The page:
Before travelling to the Ivory Coast (and many other countries in Africa), you will probably frequent your local travel clinic to get a variety of vaccinations against diseases such as Yellow Fever, Meningitis, Typhoid and Cholera. You will also be prescribed malaria tablets to take regularly during your trip in order to avoid the country’s most pervasive illness.
What has surprised me since living here is the population’s relaxed approach to these scary diseases. About a month into my time here I was hospitalised for 72 hours due to a food infection and an abnormally high temperature. Though I still don’t believe I was ill enough to be in hospital that long, I was in a way grateful that after 3 days of a lot of drugs and drips, I was sure to be completely healthy. During my time in hospital I was so thankful for all the messages I received from local friends I had known for only a few weeks. Many asked what was wrong with me, asking if I’d caught a “petit palu”: just a little bit of malaria.
Malaria is so normalised here, it’s a fact of life. I once asked my buddy how many times he’d had malaria and his response was “this year?” I clarified that I meant how many times in his lifetime, and he laughed and said that it would be impossible to know, a bit like if someone asked me how many times I’ve had a cold in my life.
Initially I was terrified when I noticed new mosquito bites. I googled “how long after being bitten by a malaria-carrying mosquito will symptoms show?” and told myself that if I noticed any of these within the following week I would go straight to hospital. Three months later, I have been bitten far too many times to be scared, but I will still get myself checked out if I don’t feel on form. “I’m tired” can’t simply be excused by long days and late nights – it may well mean “I have malaria”. People always ask what I’m doing when I get out my anti-mosquito and spray my ankles. Preventative measures aren’t taken in the same way by locals: most beds are still lacking mosquito nets, and my roommate Sarah often leaves the windows open after dark (and no we don’t have nets that cover the windows…).
In most cases, the malaria is identified in the early stages and is easily treated with a course of medicine. A friend of mine however failed to go get a blood test when she was feeling slightly unwell. It didn’t seem serious so she took a day off work to rest. A few days later she was hallucinating about being a cake! Malaria develops very quickly and fortunately at that point she took herself to hospital and lived to tell the tale. A few days later and she might not have. Here if someone dies due to malaria though, it is blamed on witchcraft, on “les sorciers”, and not on a lack of prevention.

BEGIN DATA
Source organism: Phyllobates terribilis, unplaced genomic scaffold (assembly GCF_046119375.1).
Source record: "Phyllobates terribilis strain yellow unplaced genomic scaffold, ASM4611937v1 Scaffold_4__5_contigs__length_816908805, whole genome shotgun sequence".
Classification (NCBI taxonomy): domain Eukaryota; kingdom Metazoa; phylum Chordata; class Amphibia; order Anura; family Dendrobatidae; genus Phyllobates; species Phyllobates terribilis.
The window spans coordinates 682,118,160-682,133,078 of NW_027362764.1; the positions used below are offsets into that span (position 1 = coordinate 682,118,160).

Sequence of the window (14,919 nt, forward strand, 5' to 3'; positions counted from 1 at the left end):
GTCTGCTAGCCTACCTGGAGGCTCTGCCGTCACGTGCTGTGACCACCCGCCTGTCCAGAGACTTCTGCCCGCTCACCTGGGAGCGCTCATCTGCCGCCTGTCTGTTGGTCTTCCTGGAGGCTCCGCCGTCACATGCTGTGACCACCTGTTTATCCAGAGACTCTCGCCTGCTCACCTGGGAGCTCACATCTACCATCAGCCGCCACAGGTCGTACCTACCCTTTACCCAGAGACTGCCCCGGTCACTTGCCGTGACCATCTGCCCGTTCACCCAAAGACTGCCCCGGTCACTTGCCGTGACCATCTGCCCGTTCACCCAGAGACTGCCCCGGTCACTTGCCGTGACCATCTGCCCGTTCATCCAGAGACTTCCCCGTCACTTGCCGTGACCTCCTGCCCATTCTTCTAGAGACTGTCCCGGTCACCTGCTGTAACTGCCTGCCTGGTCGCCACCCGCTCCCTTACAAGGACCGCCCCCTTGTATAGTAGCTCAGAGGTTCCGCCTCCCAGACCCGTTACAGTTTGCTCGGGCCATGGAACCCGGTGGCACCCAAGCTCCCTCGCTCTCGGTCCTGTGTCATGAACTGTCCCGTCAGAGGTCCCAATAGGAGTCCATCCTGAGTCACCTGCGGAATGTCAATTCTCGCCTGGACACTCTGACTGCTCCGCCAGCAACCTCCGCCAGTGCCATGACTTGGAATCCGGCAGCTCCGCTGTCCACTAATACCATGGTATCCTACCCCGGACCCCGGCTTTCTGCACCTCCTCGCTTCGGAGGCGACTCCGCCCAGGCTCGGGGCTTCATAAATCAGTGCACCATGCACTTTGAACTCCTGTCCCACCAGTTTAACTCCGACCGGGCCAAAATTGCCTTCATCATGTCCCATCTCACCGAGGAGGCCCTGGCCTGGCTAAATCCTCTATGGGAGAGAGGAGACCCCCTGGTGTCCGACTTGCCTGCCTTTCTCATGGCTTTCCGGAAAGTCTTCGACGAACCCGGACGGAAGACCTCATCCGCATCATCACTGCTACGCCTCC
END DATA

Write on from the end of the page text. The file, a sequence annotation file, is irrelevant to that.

Sarah has been very tired recently, but we both thought it was probably related to the long hours she works, and the fact that in between her job she is trying to find time to write up her masters’ thesis. After a week of feeling worse than usual, she took herself to hospital and they told her to come back the following day for the blood test results, but she took two days to go back… oh African timing. When I got home two days later I asked her what the results were, and she very casually replied she had typhoid.
Due to her casual attitude, and the fact that I had been vaccinated against typhoid, I adopted a similarly relaxed manner for the rest of the week – until I mentioned it at the end of a Skype conversation to my parents and they freaked out. Within seconds they were googling typhoid and turns out that 1. the typhoid vaccine does not make you immune, it just reduces the risk considerably and 2. typhoid is very contagious, particularly if you are living in close quarters with someone infected. With this information, despite exhibiting none of the symptoms, I went for a blood test the following day to be sure: all clear!
What amused me the most though was the complete contrast in reactions between my parents and anyone who lives here (even I didn’t react half as much as they did, I think the Ivorian culture is rubbing off on me a bit). Following her diagnosis, Sarah was prescribed medicine to take twice daily. One evening she was too tired to cook and said she would go to sleep without medicine or food. My instant reaction was to go out and buy a loaf of bread so that she would take her tablets. It’s one thing to be relaxed about catching typhoid, but a whole other matter to not commit yourself to being well again.
Today Sarah submitted her thesis, so hopefully the reduced stress combined with the completion of her course of medicine should bring everything back to normal. To conclude: if you feel even slightly unwell in Africa, take yourself to hospital straight away! (Or even better, go to a clinic: you’ll pay slightly more for a consultation but you’ll avoid the queues and you’ll be looked after well).